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The Art Of Good Packaging

We don’t just stuff our plants into a bag…

This is a pictorial guide into how we prepare your order of trees or shrubs for despatch with our carriers.  As you will see, we don’t stuff  our plants into a bag or a box and hope for the best.  Instead, we go to some lengths to make sure that they will unpack in perfect, undamaged condition and still nursery-fresh.

By following the packing process here, you will also be adequately prepared for what to do when you receive one of our parcels, as the unpacking process will be a straight reversal of this sequence.

Check-in

The plants have been brought in from the nursery and assembled against the picking list.  Here the plants are ticked back against the picking list as they are about to be parcelled up to make sure that they are all there and are what they are meant to be.

Keep moist

The roots are bagged up and damp moss , gathered from around the nursery, is added around the roots to prevent them from drying out.

Seal bag

The neck of the bag is now sealed to keep in the moisture and hold all the roots tightly together..

Select a packing stick

A packing stick is selected that will act as a splint in the parcel to prevent branches or trunks being damaged by any trauma in transit.  The packing sticks are harvested from around the nursery  from stool beds or from within the shelter belts.  Some were once nursery stock that did not make the grade or have become otherwise unsaleable.

Add straw

Before tying in the packing stick, an initial cushioning layer of straw is distributed along the plants in the bundle.

Add packing stick

The packing stick is now laid into the bundle.  

Tie in the base of the packing stick

The main role of this stick is to make sure that our customers don’t receive a parcel with the trunks in one end of the parcel and snapped off roots in the other half.  That would be rather a waste of all of our efforts.  To begin with, the stick is tied in tightly to the lower trunk and roots.

Tie in the branches

Now, working up the parcel, the branches are folded up and into each other over the underlying straw and then tied in.  You’ll get used to seeing a lot of twine.  We used to use sisal twine, which made excellent knots, but it's nigh-on impossible to find and so is all polypropylene nowadays.  Very colourful though…..

…and repeat

By now, the branches are hard to spot amongst the straw.

Nearly there

The last few twiggy shoots need just as much care and often require even tighter spacing of the girdling twine.

Meanwhile…

Alongside, another order is being prepared by Bernard and this one contains a big, bushy Berberis plant which, being a Berberis, is super-prickly.  It’s therefore getting an extra “overcoat” of a jute sack over the straw to prevent the spines from penetrating the packaging and stealthily stabbing an unwitting delivery man.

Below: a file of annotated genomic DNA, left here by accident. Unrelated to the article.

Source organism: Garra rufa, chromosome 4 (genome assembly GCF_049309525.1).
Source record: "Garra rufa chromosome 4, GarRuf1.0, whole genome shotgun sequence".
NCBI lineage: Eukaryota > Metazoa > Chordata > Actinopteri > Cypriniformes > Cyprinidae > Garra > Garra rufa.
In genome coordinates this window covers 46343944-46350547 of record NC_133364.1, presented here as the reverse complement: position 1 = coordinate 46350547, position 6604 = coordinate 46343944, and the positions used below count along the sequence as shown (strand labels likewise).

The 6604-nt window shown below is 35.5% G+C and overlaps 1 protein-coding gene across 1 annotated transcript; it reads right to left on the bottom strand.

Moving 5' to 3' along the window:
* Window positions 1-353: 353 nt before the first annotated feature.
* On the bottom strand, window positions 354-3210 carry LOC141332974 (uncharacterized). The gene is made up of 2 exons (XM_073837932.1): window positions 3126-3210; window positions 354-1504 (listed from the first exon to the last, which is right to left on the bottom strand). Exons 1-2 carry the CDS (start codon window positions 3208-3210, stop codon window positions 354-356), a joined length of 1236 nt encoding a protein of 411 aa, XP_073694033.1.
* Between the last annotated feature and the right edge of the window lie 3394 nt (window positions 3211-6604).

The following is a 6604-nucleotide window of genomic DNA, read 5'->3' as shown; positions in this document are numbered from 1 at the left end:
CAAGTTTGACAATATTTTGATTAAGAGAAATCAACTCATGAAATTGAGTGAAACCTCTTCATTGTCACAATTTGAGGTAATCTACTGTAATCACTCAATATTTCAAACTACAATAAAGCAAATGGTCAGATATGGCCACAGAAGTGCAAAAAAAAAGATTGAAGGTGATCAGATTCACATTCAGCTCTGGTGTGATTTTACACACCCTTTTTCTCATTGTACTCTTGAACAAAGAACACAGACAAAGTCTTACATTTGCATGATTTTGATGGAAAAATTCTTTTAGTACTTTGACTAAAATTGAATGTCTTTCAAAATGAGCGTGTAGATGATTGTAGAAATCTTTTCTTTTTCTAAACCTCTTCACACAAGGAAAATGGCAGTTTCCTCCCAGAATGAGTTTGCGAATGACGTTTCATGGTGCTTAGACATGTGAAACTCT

Cut to length

The packing stick can now be trimmed to length.  We have to be very careful so as not to exceed the carriers’ maximum parcel lengths.

Add a sack

The bagged roots are entered into an outer protection sack. These are from a local coffee merchant/importer and are perfect for our purposes, being made from heavy-gauge jute.

Add straw

More straw is now added to the sack, where it will protect the roots from mechanical damage in transit (things do fall over in the backs of lorries and so we need to protect against that inevitable risk).  It also provides vital thermal insulation from sub-zero air temperatures which could otherwise harm the roots and threaten the establishment of your new trees.

More twine

Now the sack is tied up tightly to compress the straw and prevent the sack slipping off the parcel.

Add paper

This is proper brown kraft paper; you know, the original brown paper parcel paper.  It’s tough, it breathes and is still perfect for our job, 65+ years on.

Add straw

By now, you can write the script.  Straw is added onto the paper to be the next layer of protection between the plants and the paper.  

Add the trees

Now the bundle of trees is laid onto the paper and (repeat) more straw added.

Close the Parcel

Now the process can start to close up the parcel.  Here extra paper is added over the top for a larger bundle of trees.  This particular bundle contains 6 trees.  New customers frequently receive just the one parcel for their order of say, 8, trees and wonder when the other parcels will arrive, not realising/believing that all of them could be in one parcel.  Just one of the beauties of bare-root trees.

The top

Here the top of the parcel is closed in a way that contains all the straw and gives extra layers of paper to the end which might get bashed most during handling.

The bottom

Back to the other end now to continue closing up the paper.

Back to the top

You can now see the final shape taking form.

The middle

Nearly there.  Matt’s moving so quickly, his arm’s a blur.  He really does have fingers – you saw those earlier.

Closure

Just one more twine wrap to go.

Measure

It’s easier to measure its length when it’s lying down on the bench than its height when it’s standing up…….  We need to tell the carriers how long each parcel is.

Label

The address label is tied on.  Apart from the customer’s name and address, this has other useful information such as how it’s travelling and how many parcels are in the shipment.  (It says, for instance, no. 2 of 5 parcels – very important to know that you have received everything that we sent.)

Weigh

Last job is to weigh the finished parcel on the scales.  If it’s over 30kg, we’ll add a warning sticker advising care when lifting but, wherever possible, we keep individual parcels down under 30kg.

Despatch

The parcels are then moved to the loading bay in the despatch area awaiting collection by our very helpful carriers.

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